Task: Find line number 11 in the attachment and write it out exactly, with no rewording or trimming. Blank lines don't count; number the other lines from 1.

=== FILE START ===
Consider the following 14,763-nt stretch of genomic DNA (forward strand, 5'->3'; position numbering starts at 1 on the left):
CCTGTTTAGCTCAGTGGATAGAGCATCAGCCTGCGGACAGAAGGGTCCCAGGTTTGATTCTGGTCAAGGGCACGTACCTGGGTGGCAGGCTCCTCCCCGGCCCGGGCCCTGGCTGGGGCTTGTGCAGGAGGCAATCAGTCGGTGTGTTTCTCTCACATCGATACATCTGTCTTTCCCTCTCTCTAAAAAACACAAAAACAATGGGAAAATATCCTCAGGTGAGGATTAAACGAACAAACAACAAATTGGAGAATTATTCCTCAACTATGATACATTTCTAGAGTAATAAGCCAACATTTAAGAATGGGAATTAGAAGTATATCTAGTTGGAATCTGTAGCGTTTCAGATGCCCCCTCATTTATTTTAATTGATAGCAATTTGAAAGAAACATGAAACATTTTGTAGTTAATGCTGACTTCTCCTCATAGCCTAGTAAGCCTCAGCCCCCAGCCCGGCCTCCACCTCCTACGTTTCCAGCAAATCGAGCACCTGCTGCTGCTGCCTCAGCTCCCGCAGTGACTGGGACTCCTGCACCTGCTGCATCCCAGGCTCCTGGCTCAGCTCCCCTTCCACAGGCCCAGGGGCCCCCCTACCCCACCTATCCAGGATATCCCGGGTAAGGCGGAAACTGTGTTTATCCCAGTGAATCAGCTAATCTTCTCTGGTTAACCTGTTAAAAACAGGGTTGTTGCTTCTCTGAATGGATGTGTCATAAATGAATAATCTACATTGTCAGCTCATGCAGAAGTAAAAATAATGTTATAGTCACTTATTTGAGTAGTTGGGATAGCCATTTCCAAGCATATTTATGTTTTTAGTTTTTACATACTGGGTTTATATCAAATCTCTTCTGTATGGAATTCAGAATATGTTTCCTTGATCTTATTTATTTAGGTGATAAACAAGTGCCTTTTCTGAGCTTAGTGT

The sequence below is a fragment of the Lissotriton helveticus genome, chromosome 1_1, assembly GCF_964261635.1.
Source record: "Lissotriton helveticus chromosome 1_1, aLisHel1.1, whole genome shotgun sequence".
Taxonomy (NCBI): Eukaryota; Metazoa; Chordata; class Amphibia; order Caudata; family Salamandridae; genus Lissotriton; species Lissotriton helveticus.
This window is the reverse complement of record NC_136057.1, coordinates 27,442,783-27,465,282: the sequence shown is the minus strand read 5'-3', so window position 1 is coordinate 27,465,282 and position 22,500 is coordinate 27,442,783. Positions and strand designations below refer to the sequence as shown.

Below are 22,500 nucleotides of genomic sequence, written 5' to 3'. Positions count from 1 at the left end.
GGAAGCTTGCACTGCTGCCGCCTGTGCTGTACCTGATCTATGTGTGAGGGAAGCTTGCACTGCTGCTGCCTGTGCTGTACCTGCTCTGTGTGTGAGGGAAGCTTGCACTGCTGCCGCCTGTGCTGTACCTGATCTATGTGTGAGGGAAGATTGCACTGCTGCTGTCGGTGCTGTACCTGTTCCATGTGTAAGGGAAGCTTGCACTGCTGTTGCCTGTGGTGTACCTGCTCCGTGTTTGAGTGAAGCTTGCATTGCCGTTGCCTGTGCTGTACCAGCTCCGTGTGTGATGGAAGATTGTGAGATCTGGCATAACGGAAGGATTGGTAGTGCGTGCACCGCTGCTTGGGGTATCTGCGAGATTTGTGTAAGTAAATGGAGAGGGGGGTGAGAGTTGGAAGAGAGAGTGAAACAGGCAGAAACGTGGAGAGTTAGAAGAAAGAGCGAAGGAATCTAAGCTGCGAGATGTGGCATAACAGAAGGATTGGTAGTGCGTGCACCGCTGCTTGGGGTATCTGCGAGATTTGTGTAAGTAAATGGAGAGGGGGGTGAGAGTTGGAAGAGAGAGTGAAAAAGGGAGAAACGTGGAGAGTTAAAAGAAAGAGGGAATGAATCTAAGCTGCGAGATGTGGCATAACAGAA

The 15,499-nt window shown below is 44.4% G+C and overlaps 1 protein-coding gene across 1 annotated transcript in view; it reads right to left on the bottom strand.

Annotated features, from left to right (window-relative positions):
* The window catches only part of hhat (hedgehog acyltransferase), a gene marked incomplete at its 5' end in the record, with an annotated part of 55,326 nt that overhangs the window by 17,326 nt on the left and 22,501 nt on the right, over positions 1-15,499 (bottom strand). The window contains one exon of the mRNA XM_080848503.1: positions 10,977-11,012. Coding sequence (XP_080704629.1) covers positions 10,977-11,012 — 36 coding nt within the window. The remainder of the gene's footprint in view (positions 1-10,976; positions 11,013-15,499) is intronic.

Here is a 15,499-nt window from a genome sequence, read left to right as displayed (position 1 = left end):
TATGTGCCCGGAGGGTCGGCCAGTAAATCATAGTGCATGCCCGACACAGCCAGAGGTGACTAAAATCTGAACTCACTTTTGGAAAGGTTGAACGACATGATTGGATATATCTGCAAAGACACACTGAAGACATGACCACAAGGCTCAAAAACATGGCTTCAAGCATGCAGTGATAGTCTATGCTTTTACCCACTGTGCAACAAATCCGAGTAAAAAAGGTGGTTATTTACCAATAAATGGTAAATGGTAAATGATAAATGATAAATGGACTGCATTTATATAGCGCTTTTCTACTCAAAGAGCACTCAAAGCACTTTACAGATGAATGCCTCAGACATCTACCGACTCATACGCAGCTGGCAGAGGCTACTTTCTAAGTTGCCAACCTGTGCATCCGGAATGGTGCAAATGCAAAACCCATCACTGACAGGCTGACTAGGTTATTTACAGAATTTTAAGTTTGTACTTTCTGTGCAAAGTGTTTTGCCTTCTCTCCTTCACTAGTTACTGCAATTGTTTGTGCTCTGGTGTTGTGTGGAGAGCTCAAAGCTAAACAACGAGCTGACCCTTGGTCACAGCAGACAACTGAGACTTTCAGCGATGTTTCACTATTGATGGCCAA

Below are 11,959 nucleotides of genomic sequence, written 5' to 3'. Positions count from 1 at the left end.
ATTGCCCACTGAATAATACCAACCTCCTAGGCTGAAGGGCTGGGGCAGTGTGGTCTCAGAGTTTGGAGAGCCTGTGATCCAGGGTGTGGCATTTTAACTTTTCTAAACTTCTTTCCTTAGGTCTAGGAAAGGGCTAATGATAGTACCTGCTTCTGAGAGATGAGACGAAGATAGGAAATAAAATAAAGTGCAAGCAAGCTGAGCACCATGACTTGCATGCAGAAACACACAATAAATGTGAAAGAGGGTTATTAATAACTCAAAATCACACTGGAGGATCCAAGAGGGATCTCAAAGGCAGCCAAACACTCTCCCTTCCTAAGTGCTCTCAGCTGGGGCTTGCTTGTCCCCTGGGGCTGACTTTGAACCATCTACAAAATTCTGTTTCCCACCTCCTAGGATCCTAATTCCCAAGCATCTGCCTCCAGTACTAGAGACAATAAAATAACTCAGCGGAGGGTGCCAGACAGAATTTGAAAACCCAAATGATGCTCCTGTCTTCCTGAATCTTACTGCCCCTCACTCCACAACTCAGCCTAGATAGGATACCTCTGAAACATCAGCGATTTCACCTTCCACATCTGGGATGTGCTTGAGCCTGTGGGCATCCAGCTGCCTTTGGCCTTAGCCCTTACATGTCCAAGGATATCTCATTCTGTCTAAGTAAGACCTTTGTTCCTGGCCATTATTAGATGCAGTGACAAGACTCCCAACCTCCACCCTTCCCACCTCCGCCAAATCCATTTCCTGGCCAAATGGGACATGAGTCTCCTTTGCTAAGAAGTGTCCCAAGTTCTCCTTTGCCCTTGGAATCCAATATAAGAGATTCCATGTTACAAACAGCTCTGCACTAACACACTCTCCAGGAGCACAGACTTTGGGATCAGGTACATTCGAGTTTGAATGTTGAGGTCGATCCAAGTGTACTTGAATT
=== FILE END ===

* The window catches only part of hhat (hedgehog acyltransferase), a gene marked incomplete at its 5' end in the record, with an annotated part of 55,326 nt that overhangs the window by 17,326 nt on the left and 22,501 nt on the right, over positions 1-15,499 (bottom strand). The window contains one exon of the mRNA XM_080848503.1: positions 10,977-11,012. Coding sequence (XP_080704629.1) covers positions 10,977-11,012 — 36 coding nt within the window. The remainder of the gene's footprint in view (positions 1-10,976; positions 11,013-15,499) is intronic.